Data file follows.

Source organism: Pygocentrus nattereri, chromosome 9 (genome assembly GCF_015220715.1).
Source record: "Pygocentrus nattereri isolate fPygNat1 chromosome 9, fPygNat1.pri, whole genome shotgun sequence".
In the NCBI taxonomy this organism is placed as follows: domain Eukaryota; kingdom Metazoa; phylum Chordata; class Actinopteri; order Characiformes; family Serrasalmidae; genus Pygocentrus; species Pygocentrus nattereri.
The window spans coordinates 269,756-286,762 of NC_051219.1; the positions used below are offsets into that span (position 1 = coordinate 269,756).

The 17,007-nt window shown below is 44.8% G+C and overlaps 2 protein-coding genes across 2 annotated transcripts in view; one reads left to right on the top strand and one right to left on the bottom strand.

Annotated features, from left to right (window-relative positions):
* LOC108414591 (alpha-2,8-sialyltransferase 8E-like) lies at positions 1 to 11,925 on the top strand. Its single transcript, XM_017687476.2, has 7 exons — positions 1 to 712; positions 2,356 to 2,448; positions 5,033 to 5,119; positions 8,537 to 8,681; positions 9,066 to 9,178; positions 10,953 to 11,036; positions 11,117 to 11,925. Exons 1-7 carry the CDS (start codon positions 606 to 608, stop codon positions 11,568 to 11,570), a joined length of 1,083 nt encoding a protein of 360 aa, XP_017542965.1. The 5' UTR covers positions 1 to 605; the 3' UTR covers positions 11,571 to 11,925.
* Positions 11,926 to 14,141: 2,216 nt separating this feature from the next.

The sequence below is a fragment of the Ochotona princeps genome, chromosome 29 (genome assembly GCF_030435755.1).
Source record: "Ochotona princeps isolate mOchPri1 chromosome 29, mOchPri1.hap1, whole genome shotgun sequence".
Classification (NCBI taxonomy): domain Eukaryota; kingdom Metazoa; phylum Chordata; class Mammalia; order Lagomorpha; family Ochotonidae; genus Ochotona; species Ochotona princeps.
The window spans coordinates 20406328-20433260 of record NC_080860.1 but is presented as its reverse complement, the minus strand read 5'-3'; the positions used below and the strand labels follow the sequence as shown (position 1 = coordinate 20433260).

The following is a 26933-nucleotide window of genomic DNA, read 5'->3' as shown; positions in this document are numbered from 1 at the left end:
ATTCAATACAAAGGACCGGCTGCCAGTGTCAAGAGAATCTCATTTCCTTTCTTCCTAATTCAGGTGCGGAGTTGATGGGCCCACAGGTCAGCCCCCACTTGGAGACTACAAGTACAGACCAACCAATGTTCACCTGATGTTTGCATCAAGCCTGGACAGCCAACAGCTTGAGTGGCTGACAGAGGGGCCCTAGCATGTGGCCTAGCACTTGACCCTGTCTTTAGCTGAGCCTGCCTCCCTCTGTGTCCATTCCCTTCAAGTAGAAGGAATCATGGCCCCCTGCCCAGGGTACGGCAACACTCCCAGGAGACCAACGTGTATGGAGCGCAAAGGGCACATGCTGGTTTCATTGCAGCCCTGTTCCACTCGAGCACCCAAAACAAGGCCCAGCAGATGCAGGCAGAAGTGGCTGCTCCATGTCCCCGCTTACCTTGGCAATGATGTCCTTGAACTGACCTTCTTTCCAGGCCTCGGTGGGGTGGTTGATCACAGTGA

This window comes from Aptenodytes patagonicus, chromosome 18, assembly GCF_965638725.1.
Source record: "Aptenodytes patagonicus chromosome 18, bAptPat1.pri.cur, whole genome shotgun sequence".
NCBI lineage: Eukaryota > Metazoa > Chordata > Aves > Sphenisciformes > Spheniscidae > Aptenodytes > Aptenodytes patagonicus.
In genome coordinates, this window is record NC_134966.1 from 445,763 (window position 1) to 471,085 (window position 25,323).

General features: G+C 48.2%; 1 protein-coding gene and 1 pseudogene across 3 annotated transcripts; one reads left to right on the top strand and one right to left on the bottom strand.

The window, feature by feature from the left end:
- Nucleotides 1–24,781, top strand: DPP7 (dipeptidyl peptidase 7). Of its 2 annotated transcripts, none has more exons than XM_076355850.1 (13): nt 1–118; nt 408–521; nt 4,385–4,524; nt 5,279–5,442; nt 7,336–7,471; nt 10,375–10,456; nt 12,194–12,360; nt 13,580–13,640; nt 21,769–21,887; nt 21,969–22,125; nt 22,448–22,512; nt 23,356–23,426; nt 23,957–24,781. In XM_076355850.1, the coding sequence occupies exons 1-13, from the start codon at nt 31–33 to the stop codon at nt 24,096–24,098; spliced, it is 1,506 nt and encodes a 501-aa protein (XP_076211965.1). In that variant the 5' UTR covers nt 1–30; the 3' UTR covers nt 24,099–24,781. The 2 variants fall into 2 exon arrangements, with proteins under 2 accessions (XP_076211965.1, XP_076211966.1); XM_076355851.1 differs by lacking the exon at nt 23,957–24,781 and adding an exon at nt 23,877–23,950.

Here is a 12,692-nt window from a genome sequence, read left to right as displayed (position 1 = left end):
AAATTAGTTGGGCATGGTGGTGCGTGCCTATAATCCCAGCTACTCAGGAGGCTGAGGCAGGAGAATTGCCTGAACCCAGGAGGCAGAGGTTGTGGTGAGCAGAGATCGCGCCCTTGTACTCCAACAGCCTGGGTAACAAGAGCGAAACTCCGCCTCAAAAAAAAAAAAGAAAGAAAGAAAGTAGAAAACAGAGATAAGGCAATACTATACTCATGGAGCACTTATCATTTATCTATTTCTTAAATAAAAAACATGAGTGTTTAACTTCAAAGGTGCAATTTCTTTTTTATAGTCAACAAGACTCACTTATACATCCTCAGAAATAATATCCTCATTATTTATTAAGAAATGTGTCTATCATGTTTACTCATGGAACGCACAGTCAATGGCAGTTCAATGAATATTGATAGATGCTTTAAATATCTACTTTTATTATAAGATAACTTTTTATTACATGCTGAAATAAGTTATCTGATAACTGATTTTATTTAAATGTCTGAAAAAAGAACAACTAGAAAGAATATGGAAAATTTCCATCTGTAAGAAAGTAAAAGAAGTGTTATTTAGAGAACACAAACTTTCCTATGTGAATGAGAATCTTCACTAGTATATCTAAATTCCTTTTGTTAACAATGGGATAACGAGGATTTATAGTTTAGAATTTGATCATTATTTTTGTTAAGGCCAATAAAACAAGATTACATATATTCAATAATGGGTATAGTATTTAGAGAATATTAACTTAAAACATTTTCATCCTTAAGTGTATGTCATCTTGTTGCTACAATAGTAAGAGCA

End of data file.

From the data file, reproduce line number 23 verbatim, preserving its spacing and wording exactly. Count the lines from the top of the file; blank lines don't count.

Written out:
AAATTAGTTGGGCATGGTGGTGCGTGCCTATAATCCCAGCTACTCAGGAGGCTGAGGCAGGAGAATTGCCTGAACCCAGGAGGCAGAGGTTGTGGTGAGCAGAGATCGCGCCCTTGTACTCCAACAGCCTGGGTAACAAGAGCGAAACTCCGCCTCAAAAAAAAAAAAGAAAGAAAGAAAGTAGAAAACAGAGATAAGGCAATACTATACTCATGGAGCACTTATCATTTATCTATTTCTTAAATAAAAAACATGAGTGTTTAACTTCAAAGGTGCAATTTCTTTTTTATAGTCAACAAGACTCACTTATACATCCTCAGAAATAATATCCTCATTATTTATTAAGAAATGTGTCTATCATGTTTACTCATGGAACGCACAGTCAATGGCAGTTCAATGAATATTGATAGATGCTTTAAATATCTACTTTTATTATAAGATAACTTTTTATTACATGCTGAAATAAGTTATCTGATAACTGATTTTATTTAAATGTCTGAAAAAAGAACAACTAGAAAGAATATGGAAAATTTCCATCTGTAAGAAAGTAAAAGAAGTGTTATTTAGAGAACACAAACTTTCCTATGTGAATGAGAATCTTCACTAGTATATCTAAATTCCTTTTGTTAACAATGGGATAACGAGGATTTATAGTTTAGAATTTGATCATTATTTTTGTTAAGGCCAATAAAACAAGATTACATATATTCAATAATGGGTATAGTATTTAGAGAATATTAACTTAAAACATTTTCATCCTTAAGTGTATGTCATCTTGTTGCTACAATAGTAAGAGCA